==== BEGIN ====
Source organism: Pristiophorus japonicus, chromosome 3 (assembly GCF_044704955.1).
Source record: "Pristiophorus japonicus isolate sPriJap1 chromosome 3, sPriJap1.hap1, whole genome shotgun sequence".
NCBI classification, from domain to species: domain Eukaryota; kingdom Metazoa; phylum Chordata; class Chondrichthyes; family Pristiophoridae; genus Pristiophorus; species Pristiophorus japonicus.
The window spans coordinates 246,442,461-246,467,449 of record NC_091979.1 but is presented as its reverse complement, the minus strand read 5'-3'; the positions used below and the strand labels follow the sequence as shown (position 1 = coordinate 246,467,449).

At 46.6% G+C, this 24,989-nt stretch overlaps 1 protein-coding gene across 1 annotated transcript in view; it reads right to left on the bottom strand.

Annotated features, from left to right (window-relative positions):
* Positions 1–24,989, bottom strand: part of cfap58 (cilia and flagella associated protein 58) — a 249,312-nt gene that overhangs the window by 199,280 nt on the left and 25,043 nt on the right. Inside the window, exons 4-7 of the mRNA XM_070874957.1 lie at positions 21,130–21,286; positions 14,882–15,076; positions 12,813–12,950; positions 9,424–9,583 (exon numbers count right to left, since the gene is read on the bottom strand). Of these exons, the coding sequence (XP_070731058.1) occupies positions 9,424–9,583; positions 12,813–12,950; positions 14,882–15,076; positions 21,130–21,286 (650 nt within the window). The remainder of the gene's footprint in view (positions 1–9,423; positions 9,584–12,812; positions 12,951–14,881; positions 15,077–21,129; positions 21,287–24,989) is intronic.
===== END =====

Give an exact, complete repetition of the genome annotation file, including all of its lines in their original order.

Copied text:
Source organism: Pristiophorus japonicus, chromosome 3 (assembly GCF_044704955.1).
Source record: "Pristiophorus japonicus isolate sPriJap1 chromosome 3, sPriJap1.hap1, whole genome shotgun sequence".
NCBI classification, from domain to species: domain Eukaryota; kingdom Metazoa; phylum Chordata; class Chondrichthyes; family Pristiophoridae; genus Pristiophorus; species Pristiophorus japonicus.
The window spans coordinates 246,442,461-246,467,449 of record NC_091979.1 but is presented as its reverse complement, the minus strand read 5'-3'; the positions used below and the strand labels follow the sequence as shown (position 1 = coordinate 246,467,449).

At 46.6% G+C, this 24,989-nt stretch overlaps 1 protein-coding gene across 1 annotated transcript in view; it reads right to left on the bottom strand.

Annotated features, from left to right (window-relative positions):
* Positions 1–24,989, bottom strand: part of cfap58 (cilia and flagella associated protein 58) — a 249,312-nt gene that overhangs the window by 199,280 nt on the left and 25,043 nt on the right. Inside the window, exons 4-7 of the mRNA XM_070874957.1 lie at positions 21,130–21,286; positions 14,882–15,076; positions 12,813–12,950; positions 9,424–9,583 (exon numbers count right to left, since the gene is read on the bottom strand). Of these exons, the coding sequence (XP_070731058.1) occupies positions 9,424–9,583; positions 12,813–12,950; positions 14,882–15,076; positions 21,130–21,286 (650 nt within the window). The remainder of the gene's footprint in view (positions 1–9,423; positions 9,584–12,812; positions 12,951–14,881; positions 15,077–21,129; positions 21,287–24,989) is intronic.